When government employers are held accountable for unacceptable behavior through employment discrimination suits, the settlement or judgment awards are often paid with tax payer money. As a result, large damage awards paid by local governments tend to make headlines.
In one recent case, a law enforcement officer was paid over $1 million after fellow law enforcement officers subjected her to sexual harassment through violation of her privacy rights.
Essentially, 16 urban and suburban law enforcement jurisdictions were held accountable for repeatedly mining the officer's personal data. When 140 employees in these jurisdictions improperly accessed her driver's license data over 400 times in six years, the officer's privacy was undoubtedly violated. Federal law protects workers from unauthorized and non-employment-related data mining of personal information.
The motives of the officer's co-workers were both simple and crass. The female officer is physically attractive and her co-workers wanted to gawk. The privacy invasion itself is offensive enough to warrant action. However, the real need for accountability came from the failure of law enforcement leadership to police the data mining infractions committed by their employees.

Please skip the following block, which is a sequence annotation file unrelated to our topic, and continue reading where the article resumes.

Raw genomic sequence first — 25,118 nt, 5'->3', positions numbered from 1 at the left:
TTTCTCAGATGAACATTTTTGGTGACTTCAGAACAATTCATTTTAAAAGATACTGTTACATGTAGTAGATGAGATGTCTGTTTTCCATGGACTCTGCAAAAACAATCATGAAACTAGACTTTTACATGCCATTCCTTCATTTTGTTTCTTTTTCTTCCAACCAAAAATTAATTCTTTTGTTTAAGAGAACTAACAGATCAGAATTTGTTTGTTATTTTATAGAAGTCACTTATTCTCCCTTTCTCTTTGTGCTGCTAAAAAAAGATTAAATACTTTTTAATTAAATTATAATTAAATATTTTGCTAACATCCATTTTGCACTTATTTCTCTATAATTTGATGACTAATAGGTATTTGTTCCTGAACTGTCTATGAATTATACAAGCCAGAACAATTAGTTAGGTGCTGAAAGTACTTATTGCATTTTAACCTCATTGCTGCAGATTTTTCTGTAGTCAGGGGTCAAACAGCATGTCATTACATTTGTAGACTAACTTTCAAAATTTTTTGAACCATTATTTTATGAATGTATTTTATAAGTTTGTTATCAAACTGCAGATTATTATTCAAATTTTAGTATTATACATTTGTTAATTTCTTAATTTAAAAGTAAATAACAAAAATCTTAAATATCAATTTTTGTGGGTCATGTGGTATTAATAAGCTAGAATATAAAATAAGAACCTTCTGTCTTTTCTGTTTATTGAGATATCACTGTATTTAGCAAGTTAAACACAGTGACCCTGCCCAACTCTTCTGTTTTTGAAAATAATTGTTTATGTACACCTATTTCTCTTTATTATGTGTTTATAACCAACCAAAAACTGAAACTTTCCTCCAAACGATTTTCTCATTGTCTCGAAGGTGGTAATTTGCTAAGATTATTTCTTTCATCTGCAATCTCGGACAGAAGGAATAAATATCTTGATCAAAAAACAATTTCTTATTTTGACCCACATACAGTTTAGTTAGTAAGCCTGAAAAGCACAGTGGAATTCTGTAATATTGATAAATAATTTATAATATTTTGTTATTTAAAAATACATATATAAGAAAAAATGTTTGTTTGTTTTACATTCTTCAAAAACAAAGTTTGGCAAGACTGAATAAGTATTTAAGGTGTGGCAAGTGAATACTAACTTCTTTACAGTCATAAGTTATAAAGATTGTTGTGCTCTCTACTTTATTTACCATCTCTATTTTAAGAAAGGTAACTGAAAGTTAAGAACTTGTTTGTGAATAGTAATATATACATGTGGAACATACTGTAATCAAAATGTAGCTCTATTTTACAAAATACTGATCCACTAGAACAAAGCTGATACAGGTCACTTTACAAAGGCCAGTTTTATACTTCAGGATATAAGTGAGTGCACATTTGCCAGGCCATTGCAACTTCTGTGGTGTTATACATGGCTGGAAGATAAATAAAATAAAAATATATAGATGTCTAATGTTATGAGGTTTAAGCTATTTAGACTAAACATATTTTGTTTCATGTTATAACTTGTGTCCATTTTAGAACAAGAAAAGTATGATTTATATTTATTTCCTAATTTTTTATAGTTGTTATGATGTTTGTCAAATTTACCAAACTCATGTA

Understandably, when the female officer became aware of the snooping, she became uncomfortable and withdrew from work-related gatherings. She eventually even chose to move to another address in order to avoid potential prying from those who had looked at her driver's license.
Only after the officer filed a lawsuit did leadership respond to the situation by disciplining offenders. Whether an employer is public or private, large or small, it should not take the filing of a lawsuit for employers to require respectful and non-harassing behavior from their employees.
Source: Star Tribune, "A costly lesson in data privacy abuse," Nov. 9, 2012